An Examination of Nonverbal Cues Used By University Professors When Delivering Instruction in a Two-Way Video Classroom
As the education field further embraces technology and the classroom develops a distance component, more and more colleges and universities are delivering classes via two-way video. Research has established that nonverbal cues exist and play a significant role in classroom instruction (Arnold & Roach, 1989; Cyrs, Conway, Shonk, & Jones, 1997; Rosenthal & Jacobson, 1968). The growing popularity of two-way video and the fundamental concepts of communication, establishes a parallel between traditional classroom and two-way video instruction delivery. This parallel and the established effect that nonverbal cues have on instructional delivery support the need to study nonverbal communication in a two-way video classroom.
Descriptive observation of six instructors, each teaching five 50-minute lectures, produced the data for this preliminary study. The nonverbal cues were recorded using the Two-way Video Nonverbal Cue Observation Instrument (TV-NCOI). The TV-NCOI consisted of seven nonverbal communication categories and 22 variables used to identify and quantify professor's nonverbal cue use in two-way video instructional delivery.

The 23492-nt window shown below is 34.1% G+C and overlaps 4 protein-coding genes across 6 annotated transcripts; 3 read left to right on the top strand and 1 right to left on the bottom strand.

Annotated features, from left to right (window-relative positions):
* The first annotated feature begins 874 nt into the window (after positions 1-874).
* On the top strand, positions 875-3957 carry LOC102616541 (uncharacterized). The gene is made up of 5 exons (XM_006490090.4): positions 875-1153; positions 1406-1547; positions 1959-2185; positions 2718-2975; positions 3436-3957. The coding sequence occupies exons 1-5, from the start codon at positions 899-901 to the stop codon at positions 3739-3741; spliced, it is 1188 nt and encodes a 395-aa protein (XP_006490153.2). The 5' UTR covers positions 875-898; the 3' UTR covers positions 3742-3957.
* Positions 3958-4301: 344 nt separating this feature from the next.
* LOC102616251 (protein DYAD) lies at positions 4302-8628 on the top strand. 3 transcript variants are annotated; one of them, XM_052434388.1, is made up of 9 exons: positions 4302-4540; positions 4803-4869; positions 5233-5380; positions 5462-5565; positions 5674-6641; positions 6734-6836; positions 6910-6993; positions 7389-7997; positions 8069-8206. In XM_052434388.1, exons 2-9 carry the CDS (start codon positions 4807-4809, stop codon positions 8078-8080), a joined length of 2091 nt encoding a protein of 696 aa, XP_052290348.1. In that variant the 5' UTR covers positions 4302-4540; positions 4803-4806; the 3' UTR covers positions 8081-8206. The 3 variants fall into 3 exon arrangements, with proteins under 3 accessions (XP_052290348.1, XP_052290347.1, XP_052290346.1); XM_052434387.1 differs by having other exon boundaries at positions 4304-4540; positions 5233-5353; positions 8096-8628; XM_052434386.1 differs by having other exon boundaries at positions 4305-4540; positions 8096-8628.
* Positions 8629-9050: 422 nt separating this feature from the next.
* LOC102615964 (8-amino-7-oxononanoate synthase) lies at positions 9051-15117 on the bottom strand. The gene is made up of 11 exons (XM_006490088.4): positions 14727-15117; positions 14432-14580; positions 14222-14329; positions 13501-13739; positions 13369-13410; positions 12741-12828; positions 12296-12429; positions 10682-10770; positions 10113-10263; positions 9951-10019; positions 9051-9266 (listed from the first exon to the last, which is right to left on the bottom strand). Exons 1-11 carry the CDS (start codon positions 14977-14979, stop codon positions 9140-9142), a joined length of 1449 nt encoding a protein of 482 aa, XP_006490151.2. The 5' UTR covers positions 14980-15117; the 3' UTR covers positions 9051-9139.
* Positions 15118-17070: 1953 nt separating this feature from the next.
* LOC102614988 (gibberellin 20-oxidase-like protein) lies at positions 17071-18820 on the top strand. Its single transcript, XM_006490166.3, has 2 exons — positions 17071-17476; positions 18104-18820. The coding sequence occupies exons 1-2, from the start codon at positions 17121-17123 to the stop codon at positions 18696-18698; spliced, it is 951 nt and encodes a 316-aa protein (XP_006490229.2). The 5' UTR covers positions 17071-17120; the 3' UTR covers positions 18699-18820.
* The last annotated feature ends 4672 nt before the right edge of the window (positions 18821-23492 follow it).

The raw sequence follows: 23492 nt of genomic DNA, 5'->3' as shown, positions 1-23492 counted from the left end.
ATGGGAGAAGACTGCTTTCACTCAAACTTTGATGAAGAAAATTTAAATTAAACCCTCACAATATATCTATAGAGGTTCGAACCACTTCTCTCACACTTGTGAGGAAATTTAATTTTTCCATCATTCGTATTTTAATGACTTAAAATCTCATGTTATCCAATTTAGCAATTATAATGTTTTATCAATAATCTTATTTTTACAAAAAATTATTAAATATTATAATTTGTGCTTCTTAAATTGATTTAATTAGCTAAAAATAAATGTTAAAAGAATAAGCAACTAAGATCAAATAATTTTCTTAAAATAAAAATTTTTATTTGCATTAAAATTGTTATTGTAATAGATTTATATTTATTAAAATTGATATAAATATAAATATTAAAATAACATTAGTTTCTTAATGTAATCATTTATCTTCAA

Frequency response, common themes, and nonverbal cue delivery observations, collected by the TV-NCOI, were used to answer the research questions; what nonverbal cues are used by university professors when delivering instruction in a two-way video classroom? The results suggest that professors in engineering and chemistry, the two focused disciplines, heavily used nonverbal cues when delivering instruction in a two-way video classroom. However, the majority of these cues have a technical delivery base. The traditional classroom nonverbal cues of board pointing, material pointing, and accent gestures are delivered via computer cursor, two-way video camera, and software applications in the two-way video classroom. More specifically, 87% on the nonverbal cues used in instructional delivery had a technological connection and only 13% of the nonverbal cues used were without a technical delivery base.